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Appl Psychophysiol Biofeedback. 2014 Dec;39(3-4):193-202. doi: 10.1007/s10484-014-9257-6.

The effects of individual upper alpha neurofeedback in ADHD: an open-label pilot study.

Author information

1
Aragon Institute of Engineering Research (I3A), Zaragoza, Spain, cescolano@gmail.com.

Abstract

Standardized neurofeedback (NF) protocols have been extensively evaluated in attention-deficit/hyperactivity disorder (ADHD). However, such protocols do not account for the large EEG heterogeneity in ADHD. Thus, individualized approaches have been suggested to improve the clinical outcome. In this direction, an open-label pilot study was designed to evaluate a NF protocol of relative upper alpha power enhancement in fronto-central sites. Upper alpha band was individually determined using the alpha peak frequency as an anchor point. 20 ADHD children underwent 18 training sessions. Clinical and neurophysiological variables were measured pre- and post-training. EEG was recorded pre- and post-training, and pre- and post-training trials within each session, in both eyes closed resting state and eyes open task-related activity. A power EEG analysis assessed long-term and within-session effects, in the trained parameter and in all the sensors in the (1-30) Hz spectral range. Learning curves over sessions were assessed as well. Parents rated a clinical improvement in children regarding inattention and hyperactivity/impulsivity. Neurophysiological tests showed an improvement in working memory, concentration and impulsivity (decreased number of commission errors in a continuous performance test). Relative and absolute upper alpha power showed long-term enhancement in task-related activity, and a positive learning curve over sessions. The analysis of within-session effects showed a power decrease ("rebound" effect) in task-related activity, with no significant effects during training trials. We conclude that the enhancement of the individual upper alpha power is effective in improving several measures of clinical outcome and cognitive performance in ADHD. This is the first NF study evaluating such a protocol in ADHD. A controlled evaluation seems warranted due to the positive results obtained in the current study.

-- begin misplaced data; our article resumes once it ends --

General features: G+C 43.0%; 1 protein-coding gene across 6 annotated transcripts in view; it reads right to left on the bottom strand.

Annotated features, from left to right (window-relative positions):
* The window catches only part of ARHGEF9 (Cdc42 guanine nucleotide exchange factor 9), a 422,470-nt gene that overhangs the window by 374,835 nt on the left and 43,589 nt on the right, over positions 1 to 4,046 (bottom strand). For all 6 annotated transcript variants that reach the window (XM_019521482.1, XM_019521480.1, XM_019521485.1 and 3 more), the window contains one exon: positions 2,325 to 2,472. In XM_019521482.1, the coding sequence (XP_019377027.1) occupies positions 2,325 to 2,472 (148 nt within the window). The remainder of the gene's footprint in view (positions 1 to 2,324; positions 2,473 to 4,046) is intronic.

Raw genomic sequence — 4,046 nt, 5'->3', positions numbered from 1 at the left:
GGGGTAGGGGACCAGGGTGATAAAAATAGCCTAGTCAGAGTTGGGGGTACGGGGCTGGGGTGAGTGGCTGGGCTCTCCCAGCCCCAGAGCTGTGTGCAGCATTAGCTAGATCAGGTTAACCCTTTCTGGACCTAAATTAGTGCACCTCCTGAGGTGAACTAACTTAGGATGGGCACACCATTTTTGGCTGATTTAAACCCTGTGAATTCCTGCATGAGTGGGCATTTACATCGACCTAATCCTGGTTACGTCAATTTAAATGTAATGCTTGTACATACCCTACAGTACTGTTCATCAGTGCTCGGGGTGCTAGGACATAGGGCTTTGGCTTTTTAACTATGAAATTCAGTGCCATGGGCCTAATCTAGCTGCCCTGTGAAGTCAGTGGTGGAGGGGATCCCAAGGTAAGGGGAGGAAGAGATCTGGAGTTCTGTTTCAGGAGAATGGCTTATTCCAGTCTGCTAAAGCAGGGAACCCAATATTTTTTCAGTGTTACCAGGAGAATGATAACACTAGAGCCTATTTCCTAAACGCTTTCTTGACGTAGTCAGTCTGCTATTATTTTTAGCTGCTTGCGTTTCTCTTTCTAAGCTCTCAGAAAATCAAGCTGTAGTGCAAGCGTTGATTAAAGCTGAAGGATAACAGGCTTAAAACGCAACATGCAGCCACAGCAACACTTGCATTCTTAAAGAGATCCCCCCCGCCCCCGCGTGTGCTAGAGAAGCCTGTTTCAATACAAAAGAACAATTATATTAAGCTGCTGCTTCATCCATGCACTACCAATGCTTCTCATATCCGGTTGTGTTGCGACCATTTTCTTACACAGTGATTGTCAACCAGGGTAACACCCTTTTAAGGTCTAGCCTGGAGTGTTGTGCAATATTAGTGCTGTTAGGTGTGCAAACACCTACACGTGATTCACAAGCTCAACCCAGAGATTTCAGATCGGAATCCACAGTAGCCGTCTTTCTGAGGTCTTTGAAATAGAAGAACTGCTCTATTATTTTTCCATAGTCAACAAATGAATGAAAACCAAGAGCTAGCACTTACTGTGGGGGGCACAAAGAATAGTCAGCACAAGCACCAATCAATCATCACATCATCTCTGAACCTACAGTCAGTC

PMID:
25199660
DOI:
10.1007/s10484-014-9257-6
[Indexed for MEDLINE]

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